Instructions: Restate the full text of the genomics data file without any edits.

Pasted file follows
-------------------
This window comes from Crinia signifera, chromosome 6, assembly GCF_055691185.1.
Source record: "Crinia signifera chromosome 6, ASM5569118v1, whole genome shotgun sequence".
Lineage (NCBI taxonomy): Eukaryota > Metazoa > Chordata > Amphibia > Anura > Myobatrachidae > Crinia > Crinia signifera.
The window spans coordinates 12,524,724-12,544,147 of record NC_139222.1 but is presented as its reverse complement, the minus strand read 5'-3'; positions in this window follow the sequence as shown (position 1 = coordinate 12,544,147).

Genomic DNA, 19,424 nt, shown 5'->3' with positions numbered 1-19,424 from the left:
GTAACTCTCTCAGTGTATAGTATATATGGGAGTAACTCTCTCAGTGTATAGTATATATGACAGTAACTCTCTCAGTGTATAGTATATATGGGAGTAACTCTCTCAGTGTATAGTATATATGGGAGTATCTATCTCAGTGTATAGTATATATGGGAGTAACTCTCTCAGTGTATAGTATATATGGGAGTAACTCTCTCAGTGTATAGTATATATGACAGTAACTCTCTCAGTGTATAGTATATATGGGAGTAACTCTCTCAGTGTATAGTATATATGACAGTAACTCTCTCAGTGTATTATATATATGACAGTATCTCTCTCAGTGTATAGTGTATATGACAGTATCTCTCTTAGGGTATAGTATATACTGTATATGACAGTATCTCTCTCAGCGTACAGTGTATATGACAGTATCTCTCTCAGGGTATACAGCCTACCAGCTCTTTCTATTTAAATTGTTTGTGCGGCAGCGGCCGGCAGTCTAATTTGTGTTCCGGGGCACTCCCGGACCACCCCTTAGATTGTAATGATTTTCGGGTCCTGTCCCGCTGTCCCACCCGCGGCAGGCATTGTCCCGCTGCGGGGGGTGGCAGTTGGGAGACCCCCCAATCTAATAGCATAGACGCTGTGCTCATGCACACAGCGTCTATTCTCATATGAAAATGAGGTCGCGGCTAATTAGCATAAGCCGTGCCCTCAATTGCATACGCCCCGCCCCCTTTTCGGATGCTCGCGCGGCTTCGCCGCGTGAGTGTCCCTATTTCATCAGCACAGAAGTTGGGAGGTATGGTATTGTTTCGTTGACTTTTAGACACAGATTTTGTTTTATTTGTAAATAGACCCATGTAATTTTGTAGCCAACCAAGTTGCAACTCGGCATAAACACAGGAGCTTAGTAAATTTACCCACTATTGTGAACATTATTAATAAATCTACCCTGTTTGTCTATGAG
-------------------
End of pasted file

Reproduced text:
This window comes from Crinia signifera, chromosome 6, assembly GCF_055691185.1.
Source record: "Crinia signifera chromosome 6, ASM5569118v1, whole genome shotgun sequence".
Lineage (NCBI taxonomy): Eukaryota > Metazoa > Chordata > Amphibia > Anura > Myobatrachidae > Crinia > Crinia signifera.
The window spans coordinates 12,524,724-12,544,147 of record NC_139222.1 but is presented as its reverse complement, the minus strand read 5'-3'; positions in this window follow the sequence as shown (position 1 = coordinate 12,544,147).

Genomic DNA, 19,424 nt, shown 5'->3' with positions numbered 1-19,424 from the left:
GTAACTCTCTCAGTGTATAGTATATATGGGAGTAACTCTCTCAGTGTATAGTATATATGACAGTAACTCTCTCAGTGTATAGTATATATGGGAGTAACTCTCTCAGTGTATAGTATATATGGGAGTATCTATCTCAGTGTATAGTATATATGGGAGTAACTCTCTCAGTGTATAGTATATATGGGAGTAACTCTCTCAGTGTATAGTATATATGACAGTAACTCTCTCAGTGTATAGTATATATGGGAGTAACTCTCTCAGTGTATAGTATATATGACAGTAACTCTCTCAGTGTATTATATATATGACAGTATCTCTCTCAGTGTATAGTGTATATGACAGTATCTCTCTTAGGGTATAGTATATACTGTATATGACAGTATCTCTCTCAGCGTACAGTGTATATGACAGTATCTCTCTCAGGGTATACAGCCTACCAGCTCTTTCTATTTAAATTGTTTGTGCGGCAGCGGCCGGCAGTCTAATTTGTGTTCCGGGGCACTCCCGGACCACCCCTTAGATTGTAATGATTTTCGGGTCCTGTCCCGCTGTCCCACCCGCGGCAGGCATTGTCCCGCTGCGGGGGGTGGCAGTTGGGAGACCCCCCAATCTAATAGCATAGACGCTGTGCTCATGCACACAGCGTCTATTCTCATATGAAAATGAGGTCGCGGCTAATTAGCATAAGCCGTGCCCTCAATTGCATACGCCCCGCCCCCTTTTCGGATGCTCGCGCGGCTTCGCCGCGTGAGTGTCCCTATTTCATCAGCACAGAAGTTGGGAGGTATGGTATTGTTTCGTTGACTTTTAGACACAGATTTTGTTTTATTTGTAAATAGACCCATGTAATTTTGTAGCCAACCAAGTTGCAACTCGGCATAAACACAGGAGCTTAGTAAATTTACCCACTATTGTGAACATTATTAATAAATCTACCCTGTTTGTCTATGAG